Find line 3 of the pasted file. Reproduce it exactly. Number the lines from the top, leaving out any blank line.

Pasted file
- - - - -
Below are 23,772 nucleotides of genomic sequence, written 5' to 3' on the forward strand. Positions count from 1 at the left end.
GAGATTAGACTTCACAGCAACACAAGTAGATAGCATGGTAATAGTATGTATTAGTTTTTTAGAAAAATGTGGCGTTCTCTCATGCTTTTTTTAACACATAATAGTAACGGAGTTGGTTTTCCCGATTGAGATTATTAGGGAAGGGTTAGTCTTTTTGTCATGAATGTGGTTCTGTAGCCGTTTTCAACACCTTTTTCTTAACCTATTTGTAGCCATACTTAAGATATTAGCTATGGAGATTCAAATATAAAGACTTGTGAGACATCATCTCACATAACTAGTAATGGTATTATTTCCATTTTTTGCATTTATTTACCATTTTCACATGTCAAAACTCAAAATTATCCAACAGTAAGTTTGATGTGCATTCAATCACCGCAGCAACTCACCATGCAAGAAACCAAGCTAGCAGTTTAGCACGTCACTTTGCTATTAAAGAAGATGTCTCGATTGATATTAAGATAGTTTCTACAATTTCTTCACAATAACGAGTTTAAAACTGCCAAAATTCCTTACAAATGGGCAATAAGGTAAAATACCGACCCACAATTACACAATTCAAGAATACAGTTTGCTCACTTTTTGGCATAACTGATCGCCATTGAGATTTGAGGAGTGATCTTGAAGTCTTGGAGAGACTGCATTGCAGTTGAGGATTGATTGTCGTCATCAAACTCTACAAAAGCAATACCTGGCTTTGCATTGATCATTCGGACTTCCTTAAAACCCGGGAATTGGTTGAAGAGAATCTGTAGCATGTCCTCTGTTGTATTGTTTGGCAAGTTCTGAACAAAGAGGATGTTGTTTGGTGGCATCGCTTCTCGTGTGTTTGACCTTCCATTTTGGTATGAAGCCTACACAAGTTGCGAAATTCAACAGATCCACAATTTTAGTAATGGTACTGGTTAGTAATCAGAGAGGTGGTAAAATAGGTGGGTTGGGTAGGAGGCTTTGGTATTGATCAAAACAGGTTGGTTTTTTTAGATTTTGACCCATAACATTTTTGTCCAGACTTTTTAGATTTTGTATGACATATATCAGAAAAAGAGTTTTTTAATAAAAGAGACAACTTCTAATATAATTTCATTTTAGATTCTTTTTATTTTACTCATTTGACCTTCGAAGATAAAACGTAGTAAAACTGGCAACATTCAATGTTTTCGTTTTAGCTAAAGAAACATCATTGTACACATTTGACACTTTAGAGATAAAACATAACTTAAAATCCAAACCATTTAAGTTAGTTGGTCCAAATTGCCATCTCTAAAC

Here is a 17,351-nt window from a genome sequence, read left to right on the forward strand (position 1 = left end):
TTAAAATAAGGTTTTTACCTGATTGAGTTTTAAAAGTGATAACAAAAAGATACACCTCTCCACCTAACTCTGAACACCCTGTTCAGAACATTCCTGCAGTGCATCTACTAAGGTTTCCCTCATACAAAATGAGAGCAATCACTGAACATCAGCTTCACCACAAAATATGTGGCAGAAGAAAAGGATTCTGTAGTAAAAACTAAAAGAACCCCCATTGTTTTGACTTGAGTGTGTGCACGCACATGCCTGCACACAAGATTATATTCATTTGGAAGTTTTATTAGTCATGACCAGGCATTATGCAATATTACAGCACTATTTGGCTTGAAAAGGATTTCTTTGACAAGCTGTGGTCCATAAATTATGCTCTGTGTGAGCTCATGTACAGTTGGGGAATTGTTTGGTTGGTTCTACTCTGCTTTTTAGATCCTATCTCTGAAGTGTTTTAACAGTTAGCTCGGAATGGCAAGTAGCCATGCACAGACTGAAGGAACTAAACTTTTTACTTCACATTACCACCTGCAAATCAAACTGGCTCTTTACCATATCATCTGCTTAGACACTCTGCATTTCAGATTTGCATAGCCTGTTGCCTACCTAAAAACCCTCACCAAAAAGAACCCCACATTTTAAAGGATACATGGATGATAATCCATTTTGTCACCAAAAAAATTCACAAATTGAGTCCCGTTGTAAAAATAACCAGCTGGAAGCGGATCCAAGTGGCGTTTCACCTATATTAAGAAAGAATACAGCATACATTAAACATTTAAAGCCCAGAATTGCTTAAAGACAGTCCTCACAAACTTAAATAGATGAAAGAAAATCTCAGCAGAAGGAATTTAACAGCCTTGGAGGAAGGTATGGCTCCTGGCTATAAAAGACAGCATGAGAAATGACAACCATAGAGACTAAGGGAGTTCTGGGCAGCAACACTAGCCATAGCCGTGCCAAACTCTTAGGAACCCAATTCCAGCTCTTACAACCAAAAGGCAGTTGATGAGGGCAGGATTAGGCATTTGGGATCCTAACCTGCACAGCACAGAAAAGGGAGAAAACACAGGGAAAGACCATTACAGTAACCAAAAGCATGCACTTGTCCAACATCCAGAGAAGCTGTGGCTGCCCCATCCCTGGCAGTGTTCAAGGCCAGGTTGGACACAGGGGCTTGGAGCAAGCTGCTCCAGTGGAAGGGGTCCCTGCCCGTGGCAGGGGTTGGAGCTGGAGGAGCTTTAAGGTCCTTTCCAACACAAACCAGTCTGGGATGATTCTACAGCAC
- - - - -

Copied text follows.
Here is a 17,351-nt window from a genome sequence, read left to right on the forward strand (position 1 = left end):